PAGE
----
Hurricane Katrina, as it shut down refineries in the Gulf of Mexico, is cited as the reason for the sharp increase in gas prices in the last 48 hours or so. My faovrite gas station has its prices blocked out on its display board, and I assume this means they are no longer selling unleaded gasoline. The orange traffic cones in front of the pumps would be a good sign of this as well. (They do still have a price listed for diesel, which was around $2.89 if I remember correctly. The diesel pump was unblocked.)
The other stations in the area are selling regular unleaded at $2.99 and above. How do we know that the gas stations or the oil companies aren’t making a huge profit on us, taking advantage of the catastrophic event? The President of United States even declared that price gouging will not be tolerated, but I can’t tell by looking at a price whether it’s fair.
Ron Kelley from CNN Money helps by presenting answers to frequently asked gouging-related questions. In the article, he recommends two resources: the daily fuel gauge (not gouge) report offered by AAA (which at first glance seems inaccurate in my areas) and the gas watch hotline, where consumers can alert the Department of Energy about gas stations whose prices seem unreasonably high.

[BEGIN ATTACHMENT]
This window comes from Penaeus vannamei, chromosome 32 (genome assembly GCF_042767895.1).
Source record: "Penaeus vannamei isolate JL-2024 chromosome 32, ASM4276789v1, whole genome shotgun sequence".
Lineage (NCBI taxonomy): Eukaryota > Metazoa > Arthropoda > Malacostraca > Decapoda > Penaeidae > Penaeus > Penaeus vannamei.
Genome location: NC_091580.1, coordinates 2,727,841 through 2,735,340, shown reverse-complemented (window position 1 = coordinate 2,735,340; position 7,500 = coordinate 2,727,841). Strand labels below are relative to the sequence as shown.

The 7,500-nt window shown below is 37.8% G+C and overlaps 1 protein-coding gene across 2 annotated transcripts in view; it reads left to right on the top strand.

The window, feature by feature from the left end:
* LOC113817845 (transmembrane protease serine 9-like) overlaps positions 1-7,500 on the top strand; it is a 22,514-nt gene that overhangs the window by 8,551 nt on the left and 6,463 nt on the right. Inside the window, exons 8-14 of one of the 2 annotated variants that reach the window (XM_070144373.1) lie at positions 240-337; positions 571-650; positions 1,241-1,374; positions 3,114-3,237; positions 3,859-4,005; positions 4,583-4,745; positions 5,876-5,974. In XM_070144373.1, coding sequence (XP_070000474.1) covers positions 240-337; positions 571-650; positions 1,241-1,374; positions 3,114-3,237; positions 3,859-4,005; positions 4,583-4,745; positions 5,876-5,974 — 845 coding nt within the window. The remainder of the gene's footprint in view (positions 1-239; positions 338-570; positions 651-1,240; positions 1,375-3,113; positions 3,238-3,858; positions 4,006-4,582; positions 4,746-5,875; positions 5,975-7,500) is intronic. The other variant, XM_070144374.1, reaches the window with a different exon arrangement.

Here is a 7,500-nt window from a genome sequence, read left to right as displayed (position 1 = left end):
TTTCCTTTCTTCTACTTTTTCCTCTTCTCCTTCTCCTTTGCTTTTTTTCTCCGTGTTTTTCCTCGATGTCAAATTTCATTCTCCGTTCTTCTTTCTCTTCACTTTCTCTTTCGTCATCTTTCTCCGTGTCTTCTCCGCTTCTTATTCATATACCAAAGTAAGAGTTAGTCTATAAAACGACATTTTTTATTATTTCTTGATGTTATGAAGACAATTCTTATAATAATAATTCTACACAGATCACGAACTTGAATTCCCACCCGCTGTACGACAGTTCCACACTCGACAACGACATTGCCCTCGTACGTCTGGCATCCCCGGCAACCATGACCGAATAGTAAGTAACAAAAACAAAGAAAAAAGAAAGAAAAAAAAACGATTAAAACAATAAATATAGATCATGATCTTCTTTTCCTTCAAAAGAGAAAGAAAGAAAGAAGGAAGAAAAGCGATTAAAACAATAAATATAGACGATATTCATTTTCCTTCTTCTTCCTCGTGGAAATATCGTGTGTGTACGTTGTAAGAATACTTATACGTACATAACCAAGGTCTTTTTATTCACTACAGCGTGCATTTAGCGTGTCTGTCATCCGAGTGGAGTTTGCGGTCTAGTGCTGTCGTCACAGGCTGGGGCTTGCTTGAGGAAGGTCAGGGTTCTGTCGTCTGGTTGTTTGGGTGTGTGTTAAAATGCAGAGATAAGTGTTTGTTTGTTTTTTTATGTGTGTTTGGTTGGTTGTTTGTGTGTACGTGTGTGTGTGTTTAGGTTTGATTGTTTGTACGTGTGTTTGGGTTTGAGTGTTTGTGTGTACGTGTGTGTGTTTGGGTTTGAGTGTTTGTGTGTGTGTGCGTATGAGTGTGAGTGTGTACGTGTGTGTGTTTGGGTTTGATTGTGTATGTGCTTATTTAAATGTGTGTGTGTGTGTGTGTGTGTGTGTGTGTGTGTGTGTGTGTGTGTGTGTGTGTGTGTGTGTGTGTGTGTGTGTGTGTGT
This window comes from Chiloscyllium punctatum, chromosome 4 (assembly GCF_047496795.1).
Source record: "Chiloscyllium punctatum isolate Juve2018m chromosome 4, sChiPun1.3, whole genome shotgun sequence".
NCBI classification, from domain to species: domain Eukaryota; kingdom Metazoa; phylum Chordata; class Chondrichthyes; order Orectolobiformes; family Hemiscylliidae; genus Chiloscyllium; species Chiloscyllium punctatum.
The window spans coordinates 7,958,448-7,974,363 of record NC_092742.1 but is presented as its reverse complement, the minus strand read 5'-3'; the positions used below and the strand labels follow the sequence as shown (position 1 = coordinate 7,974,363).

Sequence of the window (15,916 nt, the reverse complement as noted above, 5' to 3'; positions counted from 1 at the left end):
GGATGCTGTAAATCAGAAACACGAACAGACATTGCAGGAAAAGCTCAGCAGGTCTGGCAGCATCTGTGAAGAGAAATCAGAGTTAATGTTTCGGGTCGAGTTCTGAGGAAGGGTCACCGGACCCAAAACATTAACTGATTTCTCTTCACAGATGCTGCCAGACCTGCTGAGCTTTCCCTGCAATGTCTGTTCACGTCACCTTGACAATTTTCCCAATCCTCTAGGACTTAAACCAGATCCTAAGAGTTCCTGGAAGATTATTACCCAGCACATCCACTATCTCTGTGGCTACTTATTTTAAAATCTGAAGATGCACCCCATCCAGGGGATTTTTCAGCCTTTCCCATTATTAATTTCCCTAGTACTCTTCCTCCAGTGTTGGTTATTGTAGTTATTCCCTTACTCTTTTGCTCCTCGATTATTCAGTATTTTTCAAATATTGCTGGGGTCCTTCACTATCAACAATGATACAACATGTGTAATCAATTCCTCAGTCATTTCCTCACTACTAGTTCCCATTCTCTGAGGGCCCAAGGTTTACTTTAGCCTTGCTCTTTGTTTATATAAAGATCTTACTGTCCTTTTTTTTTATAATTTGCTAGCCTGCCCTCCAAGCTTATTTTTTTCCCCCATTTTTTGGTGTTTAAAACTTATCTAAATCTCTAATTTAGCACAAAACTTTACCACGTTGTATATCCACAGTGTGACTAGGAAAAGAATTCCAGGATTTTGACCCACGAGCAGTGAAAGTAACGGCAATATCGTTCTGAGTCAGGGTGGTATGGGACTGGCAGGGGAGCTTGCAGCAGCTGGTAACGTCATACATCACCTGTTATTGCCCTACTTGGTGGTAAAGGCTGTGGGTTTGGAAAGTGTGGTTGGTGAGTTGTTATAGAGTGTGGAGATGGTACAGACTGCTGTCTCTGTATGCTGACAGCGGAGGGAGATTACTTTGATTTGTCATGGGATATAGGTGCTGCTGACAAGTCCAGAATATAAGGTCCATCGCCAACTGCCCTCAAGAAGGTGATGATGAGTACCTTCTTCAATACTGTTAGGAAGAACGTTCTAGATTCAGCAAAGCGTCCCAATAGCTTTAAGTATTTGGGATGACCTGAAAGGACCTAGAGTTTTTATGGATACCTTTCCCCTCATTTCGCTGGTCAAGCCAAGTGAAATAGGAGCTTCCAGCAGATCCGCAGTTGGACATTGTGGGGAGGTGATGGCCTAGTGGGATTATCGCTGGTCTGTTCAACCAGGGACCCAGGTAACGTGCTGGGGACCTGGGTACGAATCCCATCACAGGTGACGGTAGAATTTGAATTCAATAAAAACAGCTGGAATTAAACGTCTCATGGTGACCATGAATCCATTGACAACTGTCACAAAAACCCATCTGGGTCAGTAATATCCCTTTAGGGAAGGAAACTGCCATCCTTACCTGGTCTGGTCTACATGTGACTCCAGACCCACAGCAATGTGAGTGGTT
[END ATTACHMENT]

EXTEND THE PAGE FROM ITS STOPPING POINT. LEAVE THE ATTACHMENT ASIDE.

That second resource led me to more information on the price of gasoline. Its information is only as recent as 2003 but from it you can get a reasonably clear idea of the components of the price of a gallon of gasoline.
Updated February 6, 2012 and originally published September 1, 2005. If you enjoyed this article, subscribe to the RSS feed or receive daily emails. Follow @ConsumerismComm on Twitter and visit our Facebook page for more updates.